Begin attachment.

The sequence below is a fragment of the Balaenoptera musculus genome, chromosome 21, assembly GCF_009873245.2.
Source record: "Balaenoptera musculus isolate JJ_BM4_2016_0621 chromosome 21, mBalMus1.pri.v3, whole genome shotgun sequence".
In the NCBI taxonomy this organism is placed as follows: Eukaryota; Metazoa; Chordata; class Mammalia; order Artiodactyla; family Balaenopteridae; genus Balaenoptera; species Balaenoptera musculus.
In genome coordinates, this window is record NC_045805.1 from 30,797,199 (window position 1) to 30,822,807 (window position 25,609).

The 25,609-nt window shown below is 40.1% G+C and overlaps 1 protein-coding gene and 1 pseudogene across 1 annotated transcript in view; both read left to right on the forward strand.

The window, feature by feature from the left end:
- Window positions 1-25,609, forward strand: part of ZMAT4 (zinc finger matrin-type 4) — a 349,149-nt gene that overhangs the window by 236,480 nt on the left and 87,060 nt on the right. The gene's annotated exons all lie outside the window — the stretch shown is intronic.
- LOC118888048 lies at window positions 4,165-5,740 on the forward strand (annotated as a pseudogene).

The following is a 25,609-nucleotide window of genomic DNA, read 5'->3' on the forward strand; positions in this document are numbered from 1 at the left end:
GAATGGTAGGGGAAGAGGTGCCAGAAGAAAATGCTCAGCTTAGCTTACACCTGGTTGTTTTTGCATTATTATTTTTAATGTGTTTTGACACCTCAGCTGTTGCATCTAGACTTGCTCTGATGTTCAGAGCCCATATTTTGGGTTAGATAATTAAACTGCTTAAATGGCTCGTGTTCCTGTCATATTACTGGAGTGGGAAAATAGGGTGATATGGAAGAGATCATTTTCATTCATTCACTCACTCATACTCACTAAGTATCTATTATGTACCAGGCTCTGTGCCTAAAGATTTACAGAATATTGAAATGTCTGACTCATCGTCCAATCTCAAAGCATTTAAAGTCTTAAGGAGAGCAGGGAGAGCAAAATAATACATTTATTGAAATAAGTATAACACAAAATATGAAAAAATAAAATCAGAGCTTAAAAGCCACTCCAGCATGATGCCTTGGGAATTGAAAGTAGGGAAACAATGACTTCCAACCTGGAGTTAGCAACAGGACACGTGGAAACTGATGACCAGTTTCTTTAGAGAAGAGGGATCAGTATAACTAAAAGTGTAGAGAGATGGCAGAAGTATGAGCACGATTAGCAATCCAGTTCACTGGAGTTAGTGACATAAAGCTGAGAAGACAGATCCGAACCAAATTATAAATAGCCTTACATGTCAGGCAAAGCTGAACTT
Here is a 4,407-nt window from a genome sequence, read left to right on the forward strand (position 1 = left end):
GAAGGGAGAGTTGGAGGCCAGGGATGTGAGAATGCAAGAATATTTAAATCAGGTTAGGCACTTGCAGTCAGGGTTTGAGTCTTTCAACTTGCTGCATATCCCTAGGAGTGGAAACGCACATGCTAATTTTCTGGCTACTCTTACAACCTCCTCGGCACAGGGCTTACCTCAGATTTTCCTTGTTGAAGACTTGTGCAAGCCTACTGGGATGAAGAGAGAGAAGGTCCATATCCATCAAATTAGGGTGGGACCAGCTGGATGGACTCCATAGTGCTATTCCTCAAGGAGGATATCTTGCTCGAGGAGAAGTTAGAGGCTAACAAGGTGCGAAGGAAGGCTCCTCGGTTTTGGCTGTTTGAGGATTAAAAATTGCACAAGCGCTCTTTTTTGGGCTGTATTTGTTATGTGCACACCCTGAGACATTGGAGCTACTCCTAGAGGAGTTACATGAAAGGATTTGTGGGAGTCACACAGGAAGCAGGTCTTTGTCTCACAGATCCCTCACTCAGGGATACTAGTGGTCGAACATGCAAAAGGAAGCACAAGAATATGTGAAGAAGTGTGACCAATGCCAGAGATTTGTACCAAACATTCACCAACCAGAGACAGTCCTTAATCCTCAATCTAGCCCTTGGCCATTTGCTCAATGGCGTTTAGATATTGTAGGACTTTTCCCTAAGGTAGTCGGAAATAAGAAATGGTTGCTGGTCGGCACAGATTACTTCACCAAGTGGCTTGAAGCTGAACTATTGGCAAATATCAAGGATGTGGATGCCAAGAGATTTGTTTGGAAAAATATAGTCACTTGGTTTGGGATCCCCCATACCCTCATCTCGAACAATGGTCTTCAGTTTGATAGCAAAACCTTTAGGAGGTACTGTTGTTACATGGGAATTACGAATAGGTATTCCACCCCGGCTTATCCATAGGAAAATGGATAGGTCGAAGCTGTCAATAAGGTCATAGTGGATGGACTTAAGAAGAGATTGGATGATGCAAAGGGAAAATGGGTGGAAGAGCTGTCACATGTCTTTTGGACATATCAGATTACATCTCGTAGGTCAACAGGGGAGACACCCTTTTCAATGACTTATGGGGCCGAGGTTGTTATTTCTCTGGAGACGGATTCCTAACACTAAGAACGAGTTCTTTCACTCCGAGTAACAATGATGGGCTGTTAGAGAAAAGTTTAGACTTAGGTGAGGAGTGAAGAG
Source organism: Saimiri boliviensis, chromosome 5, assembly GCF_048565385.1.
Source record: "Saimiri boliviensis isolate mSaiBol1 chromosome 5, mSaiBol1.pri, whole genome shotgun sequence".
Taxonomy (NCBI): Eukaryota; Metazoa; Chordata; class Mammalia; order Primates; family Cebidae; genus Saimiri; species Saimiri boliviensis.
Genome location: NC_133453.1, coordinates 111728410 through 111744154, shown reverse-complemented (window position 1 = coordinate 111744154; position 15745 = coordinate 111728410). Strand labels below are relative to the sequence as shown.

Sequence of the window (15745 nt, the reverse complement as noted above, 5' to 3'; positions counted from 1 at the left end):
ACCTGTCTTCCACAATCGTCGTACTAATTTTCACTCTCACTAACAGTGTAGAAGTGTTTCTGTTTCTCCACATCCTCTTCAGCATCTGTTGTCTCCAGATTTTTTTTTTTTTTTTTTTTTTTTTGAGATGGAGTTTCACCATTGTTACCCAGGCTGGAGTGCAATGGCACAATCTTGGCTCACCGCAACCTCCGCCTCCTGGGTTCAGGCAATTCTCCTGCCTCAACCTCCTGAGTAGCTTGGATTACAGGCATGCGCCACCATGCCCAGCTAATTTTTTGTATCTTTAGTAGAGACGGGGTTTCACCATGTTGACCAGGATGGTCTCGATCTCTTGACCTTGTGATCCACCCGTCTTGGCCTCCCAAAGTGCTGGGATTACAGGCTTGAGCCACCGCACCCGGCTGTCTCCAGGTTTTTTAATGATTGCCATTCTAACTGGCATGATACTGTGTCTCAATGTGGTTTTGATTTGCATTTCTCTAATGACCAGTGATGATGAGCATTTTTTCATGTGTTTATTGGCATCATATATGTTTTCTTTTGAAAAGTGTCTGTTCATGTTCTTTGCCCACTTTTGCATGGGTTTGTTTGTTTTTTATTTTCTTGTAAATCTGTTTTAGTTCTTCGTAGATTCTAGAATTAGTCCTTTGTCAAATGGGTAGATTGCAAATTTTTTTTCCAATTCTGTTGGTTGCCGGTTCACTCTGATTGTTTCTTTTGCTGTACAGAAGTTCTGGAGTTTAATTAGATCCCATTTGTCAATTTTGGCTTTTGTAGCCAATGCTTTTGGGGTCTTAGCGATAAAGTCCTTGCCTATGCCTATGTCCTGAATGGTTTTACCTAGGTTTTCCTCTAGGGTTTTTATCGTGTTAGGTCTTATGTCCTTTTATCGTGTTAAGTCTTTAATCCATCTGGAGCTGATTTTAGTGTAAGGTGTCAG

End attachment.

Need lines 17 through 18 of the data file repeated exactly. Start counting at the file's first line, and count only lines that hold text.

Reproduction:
Sequence of the window (15745 nt, the reverse complement as noted above, 5' to 3'; positions counted from 1 at the left end):
ACCTGTCTTCCACAATCGTCGTACTAATTTTCACTCTCACTAACAGTGTAGAAGTGTTTCTGTTTCTCCACATCCTCTTCAGCATCTGTTGTCTCCAGATTTTTTTTTTTTTTTTTTTTTTTTTGAGATGGAGTTTCACCATTGTTACCCAGGCTGGAGTGCAATGGCACAATCTTGGCTCACCGCAACCTCCGCCTCCTGGGTTCAGGCAATTCTCCTGCCTCAACCTCCTGAGTAGCTTGGATTACAGGCATGCGCCACCATGCCCAGCTAATTTTTTGTATCTTTAGTAGAGACGGGGTTTCACCATGTTGACCAGGATGGTCTCGATCTCTTGACCTTGTGATCCACCCGTCTTGGCCTCCCAAAGTGCTGGGATTACAGGCTTGAGCCACCGCACCCGGCTGTCTCCAGGTTTTTTAATGATTGCCATTCTAACTGGCATGATACTGTGTCTCAATGTGGTTTTGATTTGCATTTCTCTAATGACCAGTGATGATGAGCATTTTTTCATGTGTTTATTGGCATCATATATGTTTTCTTTTGAAAAGTGTCTGTTCATGTTCTTTGCCCACTTTTGCATGGGTTTGTTTGTTTTTTATTTTCTTGTAAATCTGTTTTAGTTCTTCGTAGATTCTAGAATTAGTCCTTTGTCAAATGGGTAGATTGCAAATTTTTTTTCCAATTCTGTTGGTTGCCGGTTCACTCTGATTGTTTCTTTTGCTGTACAGAAGTTCTGGAGTTTAATTAGATCCCATTTGTCAATTTTGGCTTTTGTAGCCAATGCTTTTGGGGTCTTAGCGATAAAGTCCTTGCCTATGCCTATGTCCTGAATGGTTTTACCTAGGTTTTCCTCTAGGGTTTTTATCGTGTTAGGTCTTATGTCCTTTTATCGTGTTAAGTCTTTAATCCATCTGGAGCTGATTTTAGTGTAAGGTGTCAG